ERIC Number: ED129187
Record Type: RIE
Publication Date: 1976-Feb
Reference Count: 0
A Report on an Interinstitutional Survey of Undergraduate Scholastic Grading 1960s to 1970s.
Surveyed are undergraduate grading practices and their impact on graduate admissions. A diversity of reasons are offered by the respondent universities and institutes for the dramatic rise in undergraduate grade-point averages since the mid-1960's. These speculations focus on changes in student and faculty behavior, innovations in grading systems, and ancillary changes and influences. A derived grade-point index for respondent institutions shows a consistent increase since 1963. However, graphs reported undergraduate grade-point averages by student class level, freshman through senior, show a flattening of the curves, that is, a trend toward a slowing of the rise in grade-point average values. Plus and minus symbols or some alternate scheme for greater differentiation in grading is used by roughly half of the respondent institutions. Important innovations in grading are pass/fail, credit/no credit, and withdrawal without penalty regulations for courses attempted and not completed or failed. The respondent institutions are not planning any major changes in their current grading systems. Statistics are presented along with a discussion of the data. (Author/KE)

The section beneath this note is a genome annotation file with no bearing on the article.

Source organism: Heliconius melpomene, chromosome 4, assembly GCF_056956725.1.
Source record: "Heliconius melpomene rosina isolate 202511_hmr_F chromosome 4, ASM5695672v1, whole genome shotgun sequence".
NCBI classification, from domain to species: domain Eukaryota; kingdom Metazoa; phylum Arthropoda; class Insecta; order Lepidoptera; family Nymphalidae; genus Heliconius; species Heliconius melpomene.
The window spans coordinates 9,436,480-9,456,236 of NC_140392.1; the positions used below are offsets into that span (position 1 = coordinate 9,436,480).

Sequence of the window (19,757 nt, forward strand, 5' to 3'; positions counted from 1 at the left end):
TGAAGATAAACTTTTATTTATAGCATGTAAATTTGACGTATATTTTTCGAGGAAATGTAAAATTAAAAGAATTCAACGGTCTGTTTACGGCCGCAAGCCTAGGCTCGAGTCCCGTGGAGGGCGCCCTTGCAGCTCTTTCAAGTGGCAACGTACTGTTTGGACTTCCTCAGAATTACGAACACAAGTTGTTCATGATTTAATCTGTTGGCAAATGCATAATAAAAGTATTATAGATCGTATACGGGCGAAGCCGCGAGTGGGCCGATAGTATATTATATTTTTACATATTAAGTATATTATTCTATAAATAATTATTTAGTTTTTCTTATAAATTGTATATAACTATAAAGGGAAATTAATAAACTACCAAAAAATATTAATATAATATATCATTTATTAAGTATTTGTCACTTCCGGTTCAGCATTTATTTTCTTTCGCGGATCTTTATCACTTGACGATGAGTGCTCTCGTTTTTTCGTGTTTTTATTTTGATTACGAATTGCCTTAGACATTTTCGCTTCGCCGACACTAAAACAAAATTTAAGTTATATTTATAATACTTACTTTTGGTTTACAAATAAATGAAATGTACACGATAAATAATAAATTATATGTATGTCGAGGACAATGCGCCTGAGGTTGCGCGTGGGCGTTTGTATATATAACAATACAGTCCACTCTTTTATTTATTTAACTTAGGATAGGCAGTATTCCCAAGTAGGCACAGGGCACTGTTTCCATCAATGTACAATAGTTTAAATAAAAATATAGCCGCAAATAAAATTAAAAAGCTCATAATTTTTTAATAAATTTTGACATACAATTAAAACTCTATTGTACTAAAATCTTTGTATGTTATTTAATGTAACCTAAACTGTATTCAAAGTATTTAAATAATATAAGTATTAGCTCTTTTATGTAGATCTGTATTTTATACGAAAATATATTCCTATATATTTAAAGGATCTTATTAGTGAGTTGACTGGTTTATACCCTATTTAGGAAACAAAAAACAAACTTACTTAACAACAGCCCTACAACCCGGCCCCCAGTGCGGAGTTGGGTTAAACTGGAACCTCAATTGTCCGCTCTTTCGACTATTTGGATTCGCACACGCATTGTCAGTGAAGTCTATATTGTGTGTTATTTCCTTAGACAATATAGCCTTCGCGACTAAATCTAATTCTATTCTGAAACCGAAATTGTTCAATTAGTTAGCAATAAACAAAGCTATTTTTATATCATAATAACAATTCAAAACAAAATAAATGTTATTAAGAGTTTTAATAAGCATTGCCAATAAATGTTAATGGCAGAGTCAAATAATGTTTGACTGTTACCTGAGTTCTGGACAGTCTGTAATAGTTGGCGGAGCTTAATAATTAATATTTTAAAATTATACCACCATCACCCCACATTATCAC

Publication Type: Numerical/Quantitative Data
Education Level: N/A
Authoring Institution: California Univ., Berkeley. Office of Institutional Research.